In addition, the jury was given IPI Criminal No. 1.02, which told it that it was the sole judge of credibility. Thus, the jurors knew that the defendant’s possession would remain unexplained, his burden of production *435unfulfilled, and the presumption unrebutted unless they believed the witnesses brought forth or the argument set out to explain Housby’s possession. The jury was therefore adequately informed of the degree of proof needed to rebut the permissive inference, and the wording of IPI Criminal No. 13.21, when considered along with the rest of the charge, did not violate the defendant’s right to due process.

The presumption and the instruction explaining it to the jury were not used improperly in this case. The defendant’s conviction must be affirmed.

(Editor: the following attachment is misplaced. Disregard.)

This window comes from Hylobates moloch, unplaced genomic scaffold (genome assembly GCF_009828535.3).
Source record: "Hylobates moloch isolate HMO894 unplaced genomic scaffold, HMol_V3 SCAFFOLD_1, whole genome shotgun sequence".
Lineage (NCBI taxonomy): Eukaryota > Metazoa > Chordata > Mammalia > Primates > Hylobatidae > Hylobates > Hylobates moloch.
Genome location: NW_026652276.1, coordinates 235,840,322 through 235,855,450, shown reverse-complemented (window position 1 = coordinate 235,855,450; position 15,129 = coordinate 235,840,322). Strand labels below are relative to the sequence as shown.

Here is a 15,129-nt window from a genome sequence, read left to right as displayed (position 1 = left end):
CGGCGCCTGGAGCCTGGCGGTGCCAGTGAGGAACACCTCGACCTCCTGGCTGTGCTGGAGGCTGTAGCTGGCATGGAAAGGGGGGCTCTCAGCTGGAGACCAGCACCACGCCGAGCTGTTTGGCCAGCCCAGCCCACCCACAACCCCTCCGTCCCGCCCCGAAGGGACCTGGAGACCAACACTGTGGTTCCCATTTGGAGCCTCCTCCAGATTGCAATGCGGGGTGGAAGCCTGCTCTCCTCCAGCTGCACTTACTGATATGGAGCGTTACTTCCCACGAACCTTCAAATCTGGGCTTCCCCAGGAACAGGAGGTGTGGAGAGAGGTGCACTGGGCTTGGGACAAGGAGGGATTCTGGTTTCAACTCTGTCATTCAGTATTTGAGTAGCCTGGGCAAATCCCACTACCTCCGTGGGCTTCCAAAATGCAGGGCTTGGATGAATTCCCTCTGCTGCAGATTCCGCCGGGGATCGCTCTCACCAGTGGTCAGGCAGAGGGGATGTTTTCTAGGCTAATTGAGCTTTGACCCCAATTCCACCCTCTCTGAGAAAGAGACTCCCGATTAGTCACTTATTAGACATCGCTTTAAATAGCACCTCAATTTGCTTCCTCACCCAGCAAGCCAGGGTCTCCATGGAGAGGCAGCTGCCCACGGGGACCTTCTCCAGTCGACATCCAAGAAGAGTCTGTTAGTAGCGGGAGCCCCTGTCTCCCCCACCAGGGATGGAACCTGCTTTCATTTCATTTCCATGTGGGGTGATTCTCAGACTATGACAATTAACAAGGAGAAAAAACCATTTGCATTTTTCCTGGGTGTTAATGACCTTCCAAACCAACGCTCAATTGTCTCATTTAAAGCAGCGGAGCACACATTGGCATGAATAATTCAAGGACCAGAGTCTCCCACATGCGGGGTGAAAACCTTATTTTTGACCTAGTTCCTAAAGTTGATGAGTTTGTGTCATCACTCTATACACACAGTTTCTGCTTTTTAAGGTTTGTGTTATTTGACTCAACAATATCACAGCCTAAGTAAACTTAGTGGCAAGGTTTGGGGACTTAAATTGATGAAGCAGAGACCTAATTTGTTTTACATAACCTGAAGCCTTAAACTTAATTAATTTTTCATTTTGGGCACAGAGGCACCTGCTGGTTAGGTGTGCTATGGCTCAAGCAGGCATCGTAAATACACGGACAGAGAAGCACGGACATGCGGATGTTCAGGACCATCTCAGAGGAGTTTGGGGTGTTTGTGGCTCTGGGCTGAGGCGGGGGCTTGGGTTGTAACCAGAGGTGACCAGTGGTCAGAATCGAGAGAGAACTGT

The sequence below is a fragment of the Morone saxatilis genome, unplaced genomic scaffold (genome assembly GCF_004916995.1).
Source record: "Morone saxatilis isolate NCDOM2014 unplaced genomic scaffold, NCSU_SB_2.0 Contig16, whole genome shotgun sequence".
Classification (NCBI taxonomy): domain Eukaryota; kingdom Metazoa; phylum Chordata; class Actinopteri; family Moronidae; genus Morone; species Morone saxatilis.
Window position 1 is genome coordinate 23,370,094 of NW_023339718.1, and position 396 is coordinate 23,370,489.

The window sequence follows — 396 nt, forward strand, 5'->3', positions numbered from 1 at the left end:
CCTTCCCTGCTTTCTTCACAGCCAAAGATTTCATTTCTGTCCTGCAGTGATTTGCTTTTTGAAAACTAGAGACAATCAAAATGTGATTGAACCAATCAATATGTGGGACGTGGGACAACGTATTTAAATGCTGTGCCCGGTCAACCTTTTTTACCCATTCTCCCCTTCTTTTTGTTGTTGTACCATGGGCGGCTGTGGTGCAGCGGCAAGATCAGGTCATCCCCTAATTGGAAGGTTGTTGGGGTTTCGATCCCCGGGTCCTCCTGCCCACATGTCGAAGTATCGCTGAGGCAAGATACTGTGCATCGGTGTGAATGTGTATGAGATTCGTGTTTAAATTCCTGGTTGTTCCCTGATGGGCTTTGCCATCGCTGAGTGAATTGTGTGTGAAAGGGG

The defendant argued that the mittimus did not reflect the intention of the trial judge, because the stated sentence-seven years — exceeds the maximum for theft. The appellate court ordered the cause remanded to permit the trial court to clarify its sentencing intention. We agree with that resolution of the problem and remand the cause for sentence clarification.

Affirmed and remanded, with directions.

MR. JUSTICE RYAN took no part in the consideration or decision of this case.